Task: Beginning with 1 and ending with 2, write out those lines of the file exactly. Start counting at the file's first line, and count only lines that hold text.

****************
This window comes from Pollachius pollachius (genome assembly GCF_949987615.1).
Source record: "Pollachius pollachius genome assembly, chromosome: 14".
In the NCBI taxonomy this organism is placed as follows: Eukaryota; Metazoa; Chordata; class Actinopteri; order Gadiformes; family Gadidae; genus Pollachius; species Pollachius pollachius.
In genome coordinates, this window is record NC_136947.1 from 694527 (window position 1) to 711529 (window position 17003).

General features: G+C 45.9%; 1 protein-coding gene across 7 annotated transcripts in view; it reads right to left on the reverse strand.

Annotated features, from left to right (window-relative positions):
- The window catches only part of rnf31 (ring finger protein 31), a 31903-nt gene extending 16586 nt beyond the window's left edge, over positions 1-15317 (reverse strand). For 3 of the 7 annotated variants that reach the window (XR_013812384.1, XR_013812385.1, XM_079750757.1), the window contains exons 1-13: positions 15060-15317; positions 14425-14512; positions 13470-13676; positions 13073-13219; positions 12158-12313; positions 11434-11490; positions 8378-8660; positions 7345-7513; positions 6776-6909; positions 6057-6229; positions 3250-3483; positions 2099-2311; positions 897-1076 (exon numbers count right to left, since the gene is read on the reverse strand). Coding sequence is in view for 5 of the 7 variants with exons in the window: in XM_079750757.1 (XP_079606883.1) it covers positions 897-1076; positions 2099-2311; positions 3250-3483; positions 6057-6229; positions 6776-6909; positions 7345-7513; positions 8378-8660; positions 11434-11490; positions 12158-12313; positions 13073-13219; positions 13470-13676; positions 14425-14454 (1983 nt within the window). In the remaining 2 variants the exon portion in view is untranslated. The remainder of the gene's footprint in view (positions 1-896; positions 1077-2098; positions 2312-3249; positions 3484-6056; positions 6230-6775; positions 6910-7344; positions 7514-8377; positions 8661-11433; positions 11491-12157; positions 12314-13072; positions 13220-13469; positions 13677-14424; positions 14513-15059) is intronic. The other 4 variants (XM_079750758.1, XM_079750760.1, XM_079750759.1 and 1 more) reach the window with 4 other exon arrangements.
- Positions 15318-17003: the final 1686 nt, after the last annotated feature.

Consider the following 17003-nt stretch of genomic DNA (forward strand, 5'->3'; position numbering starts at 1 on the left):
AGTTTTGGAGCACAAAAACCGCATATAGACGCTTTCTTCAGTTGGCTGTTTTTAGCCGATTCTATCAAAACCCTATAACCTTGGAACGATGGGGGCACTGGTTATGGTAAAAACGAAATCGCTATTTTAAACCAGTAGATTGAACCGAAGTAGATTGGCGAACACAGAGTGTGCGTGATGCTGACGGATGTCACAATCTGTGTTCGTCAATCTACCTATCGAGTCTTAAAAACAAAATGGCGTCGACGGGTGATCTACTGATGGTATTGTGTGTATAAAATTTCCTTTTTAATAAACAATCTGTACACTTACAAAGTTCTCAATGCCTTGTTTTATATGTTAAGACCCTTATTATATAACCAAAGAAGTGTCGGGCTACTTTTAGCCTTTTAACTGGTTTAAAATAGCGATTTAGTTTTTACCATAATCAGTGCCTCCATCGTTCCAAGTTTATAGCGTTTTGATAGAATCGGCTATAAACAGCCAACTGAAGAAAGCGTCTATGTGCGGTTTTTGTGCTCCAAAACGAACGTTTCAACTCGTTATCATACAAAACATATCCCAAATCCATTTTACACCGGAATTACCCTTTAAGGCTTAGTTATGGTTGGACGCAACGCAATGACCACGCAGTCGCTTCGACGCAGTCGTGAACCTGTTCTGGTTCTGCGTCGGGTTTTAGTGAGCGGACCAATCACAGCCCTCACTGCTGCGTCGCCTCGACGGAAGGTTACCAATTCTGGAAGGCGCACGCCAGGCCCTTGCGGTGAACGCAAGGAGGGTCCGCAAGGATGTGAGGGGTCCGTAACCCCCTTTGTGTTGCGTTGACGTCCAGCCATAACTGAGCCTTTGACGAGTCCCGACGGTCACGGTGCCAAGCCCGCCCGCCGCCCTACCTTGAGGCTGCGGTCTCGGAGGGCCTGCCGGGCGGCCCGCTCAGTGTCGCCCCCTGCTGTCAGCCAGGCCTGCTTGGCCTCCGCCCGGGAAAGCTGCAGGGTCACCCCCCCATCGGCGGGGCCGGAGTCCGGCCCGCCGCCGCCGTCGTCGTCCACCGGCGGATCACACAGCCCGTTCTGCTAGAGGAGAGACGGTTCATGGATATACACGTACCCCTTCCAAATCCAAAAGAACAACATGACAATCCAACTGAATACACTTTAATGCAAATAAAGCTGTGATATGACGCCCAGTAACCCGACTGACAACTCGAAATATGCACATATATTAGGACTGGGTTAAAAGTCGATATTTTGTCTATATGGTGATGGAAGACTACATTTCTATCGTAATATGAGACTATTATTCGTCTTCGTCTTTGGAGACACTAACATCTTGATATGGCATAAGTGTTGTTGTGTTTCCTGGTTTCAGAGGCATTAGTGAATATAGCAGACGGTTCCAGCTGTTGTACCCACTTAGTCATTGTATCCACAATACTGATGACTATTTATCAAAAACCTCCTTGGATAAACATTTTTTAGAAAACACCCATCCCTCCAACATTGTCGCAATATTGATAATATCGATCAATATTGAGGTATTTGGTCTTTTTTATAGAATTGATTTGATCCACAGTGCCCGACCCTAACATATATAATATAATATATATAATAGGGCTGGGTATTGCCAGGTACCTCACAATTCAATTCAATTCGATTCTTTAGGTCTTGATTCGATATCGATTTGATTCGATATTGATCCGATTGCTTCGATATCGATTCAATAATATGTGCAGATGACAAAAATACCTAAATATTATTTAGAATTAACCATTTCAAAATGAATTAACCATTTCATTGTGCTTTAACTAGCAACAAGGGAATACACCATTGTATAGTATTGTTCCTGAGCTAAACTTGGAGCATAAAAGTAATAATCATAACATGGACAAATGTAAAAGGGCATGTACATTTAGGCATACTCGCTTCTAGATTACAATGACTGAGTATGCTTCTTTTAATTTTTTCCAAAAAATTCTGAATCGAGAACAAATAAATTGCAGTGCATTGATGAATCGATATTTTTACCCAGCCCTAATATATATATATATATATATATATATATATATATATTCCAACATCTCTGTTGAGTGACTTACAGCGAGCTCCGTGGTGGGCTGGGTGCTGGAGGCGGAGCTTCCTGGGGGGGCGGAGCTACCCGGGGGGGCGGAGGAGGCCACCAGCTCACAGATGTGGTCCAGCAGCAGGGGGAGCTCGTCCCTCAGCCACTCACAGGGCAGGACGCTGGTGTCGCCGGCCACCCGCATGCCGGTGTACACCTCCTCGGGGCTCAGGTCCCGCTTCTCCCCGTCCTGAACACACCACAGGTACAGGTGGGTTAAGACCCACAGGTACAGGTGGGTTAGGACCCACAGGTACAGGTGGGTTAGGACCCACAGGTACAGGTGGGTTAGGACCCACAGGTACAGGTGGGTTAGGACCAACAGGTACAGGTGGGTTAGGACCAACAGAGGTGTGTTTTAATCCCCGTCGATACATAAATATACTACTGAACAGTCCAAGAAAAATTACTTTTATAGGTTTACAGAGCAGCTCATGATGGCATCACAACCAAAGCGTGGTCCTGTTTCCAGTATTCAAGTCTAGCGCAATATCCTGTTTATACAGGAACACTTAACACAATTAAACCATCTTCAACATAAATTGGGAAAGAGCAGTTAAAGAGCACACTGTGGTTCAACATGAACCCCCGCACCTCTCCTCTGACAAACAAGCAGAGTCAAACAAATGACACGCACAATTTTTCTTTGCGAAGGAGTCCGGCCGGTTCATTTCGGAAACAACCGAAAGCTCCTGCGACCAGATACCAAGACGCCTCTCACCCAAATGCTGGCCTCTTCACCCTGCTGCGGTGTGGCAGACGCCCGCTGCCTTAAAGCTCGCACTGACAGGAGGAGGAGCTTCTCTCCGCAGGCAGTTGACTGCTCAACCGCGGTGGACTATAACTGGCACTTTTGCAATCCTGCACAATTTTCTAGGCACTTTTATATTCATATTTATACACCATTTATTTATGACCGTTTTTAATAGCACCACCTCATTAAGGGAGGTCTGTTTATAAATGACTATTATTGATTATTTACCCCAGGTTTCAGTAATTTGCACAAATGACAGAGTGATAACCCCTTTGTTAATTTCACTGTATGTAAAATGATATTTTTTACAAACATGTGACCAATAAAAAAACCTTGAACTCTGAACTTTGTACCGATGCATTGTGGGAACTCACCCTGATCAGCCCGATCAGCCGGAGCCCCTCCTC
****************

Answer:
This window comes from Pollachius pollachius (genome assembly GCF_949987615.1).
Source record: "Pollachius pollachius genome assembly, chromosome: 14".